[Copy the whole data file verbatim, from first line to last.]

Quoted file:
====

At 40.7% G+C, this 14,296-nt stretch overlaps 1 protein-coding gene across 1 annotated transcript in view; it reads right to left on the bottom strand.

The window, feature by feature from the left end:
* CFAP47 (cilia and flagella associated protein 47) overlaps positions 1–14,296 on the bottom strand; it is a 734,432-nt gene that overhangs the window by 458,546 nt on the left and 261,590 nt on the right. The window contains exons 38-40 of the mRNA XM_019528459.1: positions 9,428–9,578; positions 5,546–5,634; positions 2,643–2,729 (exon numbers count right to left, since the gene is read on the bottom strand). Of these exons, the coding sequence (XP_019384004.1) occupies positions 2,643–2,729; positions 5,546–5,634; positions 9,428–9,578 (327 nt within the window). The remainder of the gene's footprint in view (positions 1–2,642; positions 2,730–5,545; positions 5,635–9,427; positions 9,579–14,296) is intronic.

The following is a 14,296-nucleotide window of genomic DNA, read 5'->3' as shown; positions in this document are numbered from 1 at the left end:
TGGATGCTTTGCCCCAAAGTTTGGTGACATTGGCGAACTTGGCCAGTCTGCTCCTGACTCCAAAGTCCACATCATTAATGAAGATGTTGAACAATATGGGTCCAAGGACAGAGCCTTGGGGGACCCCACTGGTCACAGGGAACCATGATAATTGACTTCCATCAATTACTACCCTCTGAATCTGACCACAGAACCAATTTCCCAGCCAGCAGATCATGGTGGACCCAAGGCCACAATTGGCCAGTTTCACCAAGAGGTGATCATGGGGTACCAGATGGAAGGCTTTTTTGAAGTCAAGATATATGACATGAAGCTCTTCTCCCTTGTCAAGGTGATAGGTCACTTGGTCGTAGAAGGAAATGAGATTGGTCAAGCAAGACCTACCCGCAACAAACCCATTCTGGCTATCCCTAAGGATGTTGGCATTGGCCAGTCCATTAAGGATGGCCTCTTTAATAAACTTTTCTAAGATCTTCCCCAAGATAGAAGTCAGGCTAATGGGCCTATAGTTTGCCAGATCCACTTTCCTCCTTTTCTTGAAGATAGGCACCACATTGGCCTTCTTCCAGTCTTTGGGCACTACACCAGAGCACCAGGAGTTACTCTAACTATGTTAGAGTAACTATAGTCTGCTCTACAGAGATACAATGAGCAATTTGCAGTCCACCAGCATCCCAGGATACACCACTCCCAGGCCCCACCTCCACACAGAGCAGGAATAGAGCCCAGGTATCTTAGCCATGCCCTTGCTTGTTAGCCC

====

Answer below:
At 40.7% G+C, this 14,296-nt stretch overlaps 1 protein-coding gene across 1 annotated transcript in view; it reads right to left on the bottom strand.

The window, feature by feature from the left end:
* CFAP47 (cilia and flagella associated protein 47) overlaps positions 1–14,296 on the bottom strand; it is a 734,432-nt gene that overhangs the window by 458,546 nt on the left and 261,590 nt on the right. The window contains exons 38-40 of the mRNA XM_019528459.1: positions 9,428–9,578; positions 5,546–5,634; positions 2,643–2,729 (exon numbers count right to left, since the gene is read on the bottom strand). Of these exons, the coding sequence (XP_019384004.1) occupies positions 2,643–2,729; positions 5,546–5,634; positions 9,428–9,578 (327 nt within the window). The remainder of the gene's footprint in view (positions 1–2,642; positions 2,730–5,545; positions 5,635–9,427; positions 9,579–14,296) is intronic.

The following is a 14,296-nucleotide window of genomic DNA, read 5'->3' as shown; positions in this document are numbered from 1 at the left end:
TGGATGCTTTGCCCCAAAGTTTGGTGACATTGGCGAACTTGGCCAGTCTGCTCCTGACTCCAAAGTCCACATCATTAATGAAGATGTTGAACAATATGGGTCCAAGGACAGAGCCTTGGGGGACCCCACTGGTCACAGGGAACCATGATAATTGACTTCCATCAATTACTACCCTCTGAATCTGACCACAGAACCAATTTCCCAGCCAGCAGATCATGGTGGACCCAAGGCCACAATTGGCCAGTTTCACCAAGAGGTGATCATGGGGTACCAGATGGAAGGCTTTTTTGAAGTCAAGATATATGACATGAAGCTCTTCTCCCTTGTCAAGGTGATAGGTCACTTGGTCGTAGAAGGAAATGAGATTGGTCAAGCAAGACCTACCCGCAACAAACCCATTCTGGCTATCCCTAAGGATGTTGGCATTGGCCAGTCCATTAAGGATGGCCTCTTTAATAAACTTTTCTAAGATCTTCCCCAAGATAGAAGTCAGGCTAATGGGCCTATAGTTTGCCAGATCCACTTTCCTCCTTTTCTTGAAGATAGGCACCACATTGGCCTTCTTCCAGTCTTTGGGCACTACACCAGAGCACCAGGAGTTACTCTAACTATGTTAGAGTAACTATAGTCTGCTCTACAGAGATACAATGAGCAATTTGCAGTCCACCAGCATCCCAGGATACACCACTCCCAGGCCCCACCTCCACACAGAGCAGGAATAGAGCCCAGGTATCTTAGCCATGCCCTTGCTTGTTAGCCC